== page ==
Be careful about what else you list in your work experience. Once you get some teaching under your belt you want to list nothing else except that teaching on your CV. A CV that includes your time working at Barnes & Noble, the two years as a contractor, the three years you were a barista, is a CV that risks being tossed into the “no” pile immediately, because it bespeaks someone who doesn’t understand that a CV is not a resume. A resume lists every single job you’ve done; a CV is supposed to list work relevant to professional academia. When you’re just starting out, though, when you need to list something for your work experience, it’s not a bad idea to list significant jobs you’ve held as long as you can frame them in a way where you make it clear how this information is relevant to your potential employer. Use the space on the CV to provide a succinct explanation of your duties, and make sure those duties somehow coincide with things that might relate to teaching and academia. If for example you’re applying to a community college, and have experience working at a community center in the area, that can be relevant work experience to list if you take the time to describe how. You don’t want your CV to turn into a book, but it is okay to give several sentences that narrate how the work experience connects to the job for which you’re applying.

Your next section tends to be scholarship. Whenever you do get something published, you will want to lead with that in this section. Publications are the coin of the realm in English. List any publications first, making sure to employ a documentation style when you do (MLA, Chicago, etc.) and then list any conferences at which you’ve read a paper. This section might be empty for you right now: that just lets you know that you should really try to get out there and read a paper at a conference somewhere to earn an item to list in here.

You might include a section after this on other relevant activities, such as conferences you’ve attended, professional workshops you’ve been a part of, perhaps service you’ve done in the world which doesn’t quite fit under work experience or scholarship. That sort of thing. Make it relevant. People reading these can smell nonsense a mile away. If you’re working on turning your thesis paper into a published paper, or working on a book, or anything like that, you might take a few lines here to describe this. If it shows that you’re actively working toward something relevant and academic, it might be useful.

You want to include a section listing any awards or grants or scholarships you may have received at any time during your college career. For example each year we award one thesis paper with the Thesis of the Year award. That is something you would want to list here, if you were awarded that.

You want to include a section listing whatever professional associations you might be a member of. The Modern language Society is standard one that most professional English academics join, but there are dozens if not hundreds of others out there. Find organizations that are relevant to your area of interest, and join up. It shows potential employers that you’re committed to your field: e.g., if you hope to be an expert on Irish literature, well find and join scholarly societies related to Irish literature, and list them here.

Finally you’ll want to include a list of at least three professional references, which should be professors or other people in the field. Make sure that you’ve asked your references if they would in fact agree to be references, and whenever you apply to any job it’s a good idea to email your references and just let them know that you’ve applied. This way it won’t be a surprise if/when someone calls up asking to provide a reference on your behalf.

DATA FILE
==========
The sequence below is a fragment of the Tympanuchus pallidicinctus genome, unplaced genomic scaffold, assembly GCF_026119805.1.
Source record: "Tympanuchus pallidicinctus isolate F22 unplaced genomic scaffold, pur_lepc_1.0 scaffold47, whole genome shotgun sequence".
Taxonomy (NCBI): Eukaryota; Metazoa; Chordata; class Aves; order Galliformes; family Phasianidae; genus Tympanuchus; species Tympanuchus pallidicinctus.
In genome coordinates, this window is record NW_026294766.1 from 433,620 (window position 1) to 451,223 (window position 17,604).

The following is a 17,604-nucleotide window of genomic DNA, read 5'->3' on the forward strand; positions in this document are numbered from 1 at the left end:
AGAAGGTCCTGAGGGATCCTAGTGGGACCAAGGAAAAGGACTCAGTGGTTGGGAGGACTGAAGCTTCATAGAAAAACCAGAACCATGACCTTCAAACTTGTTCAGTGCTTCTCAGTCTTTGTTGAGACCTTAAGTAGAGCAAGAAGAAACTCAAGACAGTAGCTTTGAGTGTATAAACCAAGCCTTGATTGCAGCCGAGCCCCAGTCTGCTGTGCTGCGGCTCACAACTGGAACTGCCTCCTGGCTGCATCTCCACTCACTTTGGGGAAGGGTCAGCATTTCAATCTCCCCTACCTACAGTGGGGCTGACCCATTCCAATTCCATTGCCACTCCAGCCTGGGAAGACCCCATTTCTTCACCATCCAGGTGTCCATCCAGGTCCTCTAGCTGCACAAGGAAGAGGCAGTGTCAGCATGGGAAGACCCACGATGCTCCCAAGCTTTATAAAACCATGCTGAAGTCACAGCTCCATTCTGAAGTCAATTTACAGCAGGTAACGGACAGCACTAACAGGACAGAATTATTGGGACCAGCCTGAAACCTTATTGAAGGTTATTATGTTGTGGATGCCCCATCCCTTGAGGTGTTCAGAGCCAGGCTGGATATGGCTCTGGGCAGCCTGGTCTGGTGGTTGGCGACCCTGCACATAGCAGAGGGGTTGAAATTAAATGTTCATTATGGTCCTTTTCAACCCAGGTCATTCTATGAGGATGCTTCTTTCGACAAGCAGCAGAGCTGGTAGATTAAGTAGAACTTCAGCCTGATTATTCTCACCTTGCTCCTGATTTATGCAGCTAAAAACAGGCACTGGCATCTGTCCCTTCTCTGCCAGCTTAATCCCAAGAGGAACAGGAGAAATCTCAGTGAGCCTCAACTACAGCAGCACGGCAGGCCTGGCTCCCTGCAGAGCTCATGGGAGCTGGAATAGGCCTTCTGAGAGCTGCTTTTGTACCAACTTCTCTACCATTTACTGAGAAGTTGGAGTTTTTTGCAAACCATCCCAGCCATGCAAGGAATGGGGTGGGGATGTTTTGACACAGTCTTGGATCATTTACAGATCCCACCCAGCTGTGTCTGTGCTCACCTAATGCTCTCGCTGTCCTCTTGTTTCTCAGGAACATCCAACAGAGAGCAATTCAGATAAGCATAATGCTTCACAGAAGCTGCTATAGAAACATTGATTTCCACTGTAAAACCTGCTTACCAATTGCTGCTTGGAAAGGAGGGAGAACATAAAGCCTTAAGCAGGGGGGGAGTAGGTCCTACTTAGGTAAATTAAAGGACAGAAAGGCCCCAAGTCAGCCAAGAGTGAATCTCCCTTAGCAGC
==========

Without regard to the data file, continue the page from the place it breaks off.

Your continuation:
So that overall is how a CV tends to be structured. There are variations of course, and over time you often add categories to this, and move these around. But the main lesson here is to recognize that a CV and a resume are not the same thing, and that when you’re applying to any faculty position in higher education, they will expect you to send a CV and not a resume.

Where the Want-Ads Are: Job Listings for College Teaching Positions

All of you are here in the program because of your love for literature and academic study, and for many of you that intellectual enrichment is the point, is the reason why you pursue the MA. Some of you, though, are also here with career hopes. This post is for that latter group. There are a few “industry” job sites which you should know about, and some words of advice I can give you about hunting for jobs in the field. Read on, if interested:

First, be aware that the MA degree qualifies you to apply to most full-time junior college/community college professorships, and to adjunct (i.e. teach part-time) at most senior/4-year colleges. I say “most” because though I’ve never encountered a situation where the MA didn’t qualify you for these things, I’m sure that there are some exceptions somewhere out there in the world. In most cases though you’ll see in want-ads that community colleges require the MA in English for English professorships, same for senior college adjunct pools. To apply to full-time English professorships at senior/4-year colleges, the terminal degree, meaning the PhD, is required; except, upon occasion, for creative writing positions for which the MFA is sometimes considered the terminal degree.  Even that’s changing though.

Side note: the term “adjunct pool” refers to the pool of adjunct professors any particular college keeps on file, and from which it draws teachers each semester to staff many of its courses. Few institutions have enough full-time faculty to staff all their courses, and so most institutions rely (sometimes heavily) on adjunct professors to teach a significant portion of courses each semester. Some people adjunct to gain experience for when applying to full-time positions or PhD programs; some do it to provide a stimulating supplement to some other job they might hold; some do it as a secondary income source for a household; and some actually adjunct “full time” by which I mean they put themselves into multiple institutions’ adjunct pools and so weave together a full-time schedule each year teaching across different colleges.